Ancient farmers manured the land
17 July 2013, by Tom Marshall
Europe's first farmers used sophisticated muckspreading techniques to keep their land fertile some eight millennia ago, according to new research. And this revolution in agriculture may have played an important part in the genesis of the violence between communities that's blighted human society ever since.
It seems people were manuring and watering their crops as long as 6000BC. Until recently, the consensus has been that farmers only started using animal dung during Iron Age or Roman times, and that more ancient farmers of the Neolithic used a slash-and-burn approach involving working a patch of land for a few years and then moving on once they'd exhausted its nutrients.
But a team of researchers has analysed charred pulse seeds and cereal grains from 13 Neolithic sites around Europe, looking at the relative proportions of several different forms of nitrogen, known as isotopes. They looked in particular at the relative abundance of the heavier nitrogen-15 isotope relative to its lighter sibling nitrogen-14.
'There was a lot of violence in these early farming communities - they weren't peaceful hippie types.'
Dr Amy Bogaard, University of Oxford
Experiments on modern farms show that the more muck you spread on a field, and the more often you do it, the higher the ratio of N-15 to N-14 climbs. In crops across Europe, the paper's authors found clear evidence of that the locals were spreading the dung of goats, cattle, sheep and pigs on their fields much earlier than we'd assumed.
This suggests they understood how important the land's fertility was and tried to preserve or even increase it for the next generation, having noticed that animal dung let them grow bigger, healthier plants. This involved long-term investments of the time and effort needed to collect, transport and spread manure that would then slowly release its nutrients over years and decades.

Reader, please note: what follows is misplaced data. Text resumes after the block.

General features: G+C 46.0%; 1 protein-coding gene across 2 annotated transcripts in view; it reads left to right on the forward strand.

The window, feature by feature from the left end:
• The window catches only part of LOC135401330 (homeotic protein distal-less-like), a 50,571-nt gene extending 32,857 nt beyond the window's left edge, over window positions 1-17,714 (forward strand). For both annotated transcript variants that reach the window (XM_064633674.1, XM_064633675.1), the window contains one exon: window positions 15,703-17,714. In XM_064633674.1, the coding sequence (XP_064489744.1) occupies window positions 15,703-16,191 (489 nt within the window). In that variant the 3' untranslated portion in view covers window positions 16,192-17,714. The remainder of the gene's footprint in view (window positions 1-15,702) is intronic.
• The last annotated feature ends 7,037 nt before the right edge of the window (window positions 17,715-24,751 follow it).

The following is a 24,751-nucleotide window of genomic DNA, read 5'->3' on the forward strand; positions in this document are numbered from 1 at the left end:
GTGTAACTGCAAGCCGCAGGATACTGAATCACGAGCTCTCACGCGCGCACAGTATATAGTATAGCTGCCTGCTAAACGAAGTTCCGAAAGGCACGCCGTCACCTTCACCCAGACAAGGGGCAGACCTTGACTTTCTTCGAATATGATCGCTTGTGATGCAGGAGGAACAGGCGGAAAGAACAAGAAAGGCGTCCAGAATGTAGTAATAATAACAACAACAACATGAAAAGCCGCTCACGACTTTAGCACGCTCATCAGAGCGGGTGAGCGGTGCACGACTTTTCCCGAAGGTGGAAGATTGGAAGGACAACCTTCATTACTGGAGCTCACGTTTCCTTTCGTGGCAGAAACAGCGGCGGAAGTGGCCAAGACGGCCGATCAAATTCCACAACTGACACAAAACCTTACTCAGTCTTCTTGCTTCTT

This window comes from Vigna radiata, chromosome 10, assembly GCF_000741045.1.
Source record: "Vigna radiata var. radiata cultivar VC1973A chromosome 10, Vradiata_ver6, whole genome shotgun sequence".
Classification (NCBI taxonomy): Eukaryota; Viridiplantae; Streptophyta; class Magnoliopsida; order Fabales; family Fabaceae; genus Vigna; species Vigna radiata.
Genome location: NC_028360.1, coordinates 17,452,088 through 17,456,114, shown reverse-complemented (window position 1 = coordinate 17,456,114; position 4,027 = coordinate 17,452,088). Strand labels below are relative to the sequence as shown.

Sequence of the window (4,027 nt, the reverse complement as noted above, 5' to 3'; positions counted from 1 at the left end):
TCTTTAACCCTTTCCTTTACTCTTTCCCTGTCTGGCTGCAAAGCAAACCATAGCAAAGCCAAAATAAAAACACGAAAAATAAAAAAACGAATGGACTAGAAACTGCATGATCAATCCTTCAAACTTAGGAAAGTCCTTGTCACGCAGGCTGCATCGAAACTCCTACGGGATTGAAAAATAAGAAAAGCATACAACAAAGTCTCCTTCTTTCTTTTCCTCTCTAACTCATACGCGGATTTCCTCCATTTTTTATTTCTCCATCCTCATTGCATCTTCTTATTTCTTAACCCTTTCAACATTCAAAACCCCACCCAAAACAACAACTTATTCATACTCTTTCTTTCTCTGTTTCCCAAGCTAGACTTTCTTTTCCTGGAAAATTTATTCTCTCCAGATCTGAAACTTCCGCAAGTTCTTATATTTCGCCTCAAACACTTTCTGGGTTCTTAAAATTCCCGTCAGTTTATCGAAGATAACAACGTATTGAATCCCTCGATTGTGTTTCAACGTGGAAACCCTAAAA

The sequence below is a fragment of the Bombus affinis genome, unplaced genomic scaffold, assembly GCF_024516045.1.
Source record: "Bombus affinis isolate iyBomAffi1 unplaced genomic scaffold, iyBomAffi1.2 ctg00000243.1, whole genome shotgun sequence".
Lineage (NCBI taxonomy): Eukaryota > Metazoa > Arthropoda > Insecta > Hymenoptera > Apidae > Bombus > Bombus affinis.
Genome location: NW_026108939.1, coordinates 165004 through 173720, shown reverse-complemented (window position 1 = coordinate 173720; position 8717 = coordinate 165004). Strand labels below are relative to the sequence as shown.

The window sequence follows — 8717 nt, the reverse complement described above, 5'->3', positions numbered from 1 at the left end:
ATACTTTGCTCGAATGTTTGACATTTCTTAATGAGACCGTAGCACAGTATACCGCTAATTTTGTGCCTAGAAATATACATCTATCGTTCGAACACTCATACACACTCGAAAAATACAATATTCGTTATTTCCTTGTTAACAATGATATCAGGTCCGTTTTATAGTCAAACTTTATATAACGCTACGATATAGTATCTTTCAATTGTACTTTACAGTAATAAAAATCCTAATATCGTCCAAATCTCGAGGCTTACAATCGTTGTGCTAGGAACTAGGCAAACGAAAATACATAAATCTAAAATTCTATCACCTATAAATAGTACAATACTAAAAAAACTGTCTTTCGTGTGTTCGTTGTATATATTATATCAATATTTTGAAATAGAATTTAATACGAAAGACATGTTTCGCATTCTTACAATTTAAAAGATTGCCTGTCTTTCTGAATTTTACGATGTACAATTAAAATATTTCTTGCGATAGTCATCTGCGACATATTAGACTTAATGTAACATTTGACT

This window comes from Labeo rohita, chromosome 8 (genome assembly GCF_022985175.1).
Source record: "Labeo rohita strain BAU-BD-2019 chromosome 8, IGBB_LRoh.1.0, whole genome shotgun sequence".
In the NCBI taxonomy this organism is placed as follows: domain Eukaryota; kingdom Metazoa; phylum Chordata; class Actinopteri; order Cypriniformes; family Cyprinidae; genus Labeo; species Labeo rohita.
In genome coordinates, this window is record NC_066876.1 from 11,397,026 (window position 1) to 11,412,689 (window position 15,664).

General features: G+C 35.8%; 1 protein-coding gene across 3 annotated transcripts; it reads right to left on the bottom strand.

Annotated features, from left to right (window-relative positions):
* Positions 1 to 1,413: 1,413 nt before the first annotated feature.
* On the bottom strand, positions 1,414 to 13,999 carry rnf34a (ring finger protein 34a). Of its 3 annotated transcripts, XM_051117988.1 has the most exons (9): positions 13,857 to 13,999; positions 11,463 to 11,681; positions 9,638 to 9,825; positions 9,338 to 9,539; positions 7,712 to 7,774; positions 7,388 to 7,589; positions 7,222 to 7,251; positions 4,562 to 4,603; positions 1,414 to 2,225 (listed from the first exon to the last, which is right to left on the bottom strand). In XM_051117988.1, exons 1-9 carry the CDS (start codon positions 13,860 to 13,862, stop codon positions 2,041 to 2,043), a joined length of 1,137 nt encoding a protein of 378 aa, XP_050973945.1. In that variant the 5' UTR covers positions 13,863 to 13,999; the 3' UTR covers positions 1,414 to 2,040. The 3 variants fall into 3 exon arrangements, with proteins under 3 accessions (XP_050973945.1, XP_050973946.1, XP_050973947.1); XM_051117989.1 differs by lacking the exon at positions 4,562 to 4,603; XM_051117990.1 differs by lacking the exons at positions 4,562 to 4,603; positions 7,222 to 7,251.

This could have led to important social transformations; as farmers started to pass down fertile land to their children, some of the earliest divisions between rich and poor might have started to emerge. If heavy manuring had made one group's land unusually fertile, their neighbours might have been tempted to resort to violence to get it.
'The fact that farmers made long-term investments such as manuring their land sheds new light on the nature of the early farming landscapes in Neolithic times ,' says Dr Amy Bogaard, an archaeologist at the University of Oxford and lead author of the paper, published in Proceedings of the National Academy of Sciences.
'The idea that farmland could be cared for by the same family for generations seems quite an advanced notion, but rich fertile land would have been viewed as extremely valuable for growing crops,' she adds. 'We believe that as land was viewed as a commodity to be inherited, social differences in early European farming communities started to emerge between the haves and the have-nots.'
She cites the example of the Neolithic mass burial at Talheim in Germany, which holds the remains of a whole community who were massacred – men, women and children – with blows to the head from the stone axes that farmers used to clear land, arguing that this could have resulted from a raid intended to seize the community's land. 'We're increasingly realising that there was a lot of violence in these early farming communities - they weren't peaceful hippie types,' says Bogaard. 'Some of that violence was probably in the form of sporting or ritual contests between communities. But some of it was very deadly, like what we see at Talheim, where it looks like the attackers went in by night and killed everyone.'
The 124 samples of charred barley, wheat, lentils and peas the team examined came from harvested crops that were stored in buildings that then burned down. They came from sites dating from between 6000BC and 2400BC, and are taken from places across Europe including Hambledon Hill in Dorset and Lismore Fields in Derbyshire.
The NERC-funded study even suggests farmers understood which crops would benefit most from manure and concentrated their resources on them, leaving relatively hardy crops unfertilised; in one site in southern Greece, naked wheat had been heavily manured while barley had received very little fertilisation. Pulse crops, meanwhile, had received both manure and lots of water. 'Subsistence farmers are very observant of what we would see as very small differences in plant growth,' Bogaard explains. 'They would have noticed quickly that their middens and dung heaps produced much bigger, healthier plants, and later realised that certain crops benefited more from manure than others.'
Crop manuring and intensive land management by Europe's first farmers. Amy Bogaard, Rebecca Fraser, Tim H. E. Heaton, Michael Wallace, Petra Vaiglova, Michael Charles, Glynis Jones, Richard P. Evershed, Amy K. Styring, Niels H. Andersen, Rose-Marie Arbogast, László Bartosiewicz, Armelle Gardeisen, Marie Kanstrup, Ursula Maier, Elena Marinova, Lazar Ninov, Marguerita Schäfer, and Elisabeth Stephan. PNAS 2013 : 1305918110v1-201305918.
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